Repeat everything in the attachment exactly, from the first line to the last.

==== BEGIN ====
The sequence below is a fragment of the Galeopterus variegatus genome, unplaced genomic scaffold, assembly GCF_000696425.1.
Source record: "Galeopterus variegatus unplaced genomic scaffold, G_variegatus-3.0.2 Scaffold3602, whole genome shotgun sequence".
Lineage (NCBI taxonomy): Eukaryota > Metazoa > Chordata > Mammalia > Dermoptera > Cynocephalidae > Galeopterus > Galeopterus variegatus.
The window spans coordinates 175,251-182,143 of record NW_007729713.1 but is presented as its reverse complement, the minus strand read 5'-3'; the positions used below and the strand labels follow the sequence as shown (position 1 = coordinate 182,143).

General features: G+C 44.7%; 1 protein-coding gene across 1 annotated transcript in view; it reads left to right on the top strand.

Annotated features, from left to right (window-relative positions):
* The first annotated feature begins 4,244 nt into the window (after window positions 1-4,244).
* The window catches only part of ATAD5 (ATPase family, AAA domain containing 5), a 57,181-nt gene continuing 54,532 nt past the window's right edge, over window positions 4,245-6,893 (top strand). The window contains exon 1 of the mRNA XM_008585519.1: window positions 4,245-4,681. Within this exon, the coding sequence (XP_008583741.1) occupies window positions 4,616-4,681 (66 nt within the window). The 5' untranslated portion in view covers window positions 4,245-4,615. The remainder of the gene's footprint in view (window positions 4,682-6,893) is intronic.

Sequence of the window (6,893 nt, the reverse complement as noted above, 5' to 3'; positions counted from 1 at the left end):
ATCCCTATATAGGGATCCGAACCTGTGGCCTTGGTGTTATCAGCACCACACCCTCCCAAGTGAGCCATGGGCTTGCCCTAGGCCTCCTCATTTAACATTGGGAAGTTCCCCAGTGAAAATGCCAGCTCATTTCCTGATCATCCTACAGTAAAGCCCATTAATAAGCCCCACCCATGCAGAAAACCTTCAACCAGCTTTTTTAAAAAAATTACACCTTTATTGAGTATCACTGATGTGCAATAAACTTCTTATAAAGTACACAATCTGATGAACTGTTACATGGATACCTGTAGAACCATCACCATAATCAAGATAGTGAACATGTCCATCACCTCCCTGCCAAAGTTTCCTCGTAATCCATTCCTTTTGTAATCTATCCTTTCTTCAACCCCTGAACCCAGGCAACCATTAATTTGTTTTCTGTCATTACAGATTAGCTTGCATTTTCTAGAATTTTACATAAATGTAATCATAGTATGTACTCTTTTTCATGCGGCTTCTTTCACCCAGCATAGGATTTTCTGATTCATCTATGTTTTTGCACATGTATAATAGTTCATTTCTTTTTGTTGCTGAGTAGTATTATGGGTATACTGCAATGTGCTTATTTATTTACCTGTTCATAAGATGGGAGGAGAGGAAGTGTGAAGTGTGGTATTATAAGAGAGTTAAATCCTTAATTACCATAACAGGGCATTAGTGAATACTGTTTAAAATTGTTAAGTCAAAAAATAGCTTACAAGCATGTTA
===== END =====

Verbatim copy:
The sequence below is a fragment of the Galeopterus variegatus genome, unplaced genomic scaffold, assembly GCF_000696425.1.
Source record: "Galeopterus variegatus unplaced genomic scaffold, G_variegatus-3.0.2 Scaffold3602, whole genome shotgun sequence".
Lineage (NCBI taxonomy): Eukaryota > Metazoa > Chordata > Mammalia > Dermoptera > Cynocephalidae > Galeopterus > Galeopterus variegatus.
The window spans coordinates 175,251-182,143 of record NW_007729713.1 but is presented as its reverse complement, the minus strand read 5'-3'; the positions used below and the strand labels follow the sequence as shown (position 1 = coordinate 182,143).

General features: G+C 44.7%; 1 protein-coding gene across 1 annotated transcript in view; it reads left to right on the top strand.

Annotated features, from left to right (window-relative positions):
* The first annotated feature begins 4,244 nt into the window (after window positions 1-4,244).
* The window catches only part of ATAD5 (ATPase family, AAA domain containing 5), a 57,181-nt gene continuing 54,532 nt past the window's right edge, over window positions 4,245-6,893 (top strand). The window contains exon 1 of the mRNA XM_008585519.1: window positions 4,245-4,681. Within this exon, the coding sequence (XP_008583741.1) occupies window positions 4,616-4,681 (66 nt within the window). The 5' untranslated portion in view covers window positions 4,245-4,615. The remainder of the gene's footprint in view (window positions 4,682-6,893) is intronic.

Sequence of the window (6,893 nt, the reverse complement as noted above, 5' to 3'; positions counted from 1 at the left end):
ATCCCTATATAGGGATCCGAACCTGTGGCCTTGGTGTTATCAGCACCACACCCTCCCAAGTGAGCCATGGGCTTGCCCTAGGCCTCCTCATTTAACATTGGGAAGTTCCCCAGTGAAAATGCCAGCTCATTTCCTGATCATCCTACAGTAAAGCCCATTAATAAGCCCCACCCATGCAGAAAACCTTCAACCAGCTTTTTTAAAAAAATTACACCTTTATTGAGTATCACTGATGTGCAATAAACTTCTTATAAAGTACACAATCTGATGAACTGTTACATGGATACCTGTAGAACCATCACCATAATCAAGATAGTGAACATGTCCATCACCTCCCTGCCAAAGTTTCCTCGTAATCCATTCCTTTTGTAATCTATCCTTTCTTCAACCCCTGAACCCAGGCAACCATTAATTTGTTTTCTGTCATTACAGATTAGCTTGCATTTTCTAGAATTTTACATAAATGTAATCATAGTATGTACTCTTTTTCATGCGGCTTCTTTCACCCAGCATAGGATTTTCTGATTCATCTATGTTTTTGCACATGTATAATAGTTCATTTCTTTTTGTTGCTGAGTAGTATTATGGGTATACTGCAATGTGCTTATTTATTTACCTGTTCATAAGATGGGAGGAGAGGAAGTGTGAAGTGTGGTATTATAAGAGAGTTAAATCCTTAATTACCATAACAGGGCATTAGTGAATACTGTTTAAAATTGTTAAGTCAAAAAATAGCTTACAAGCATGTTA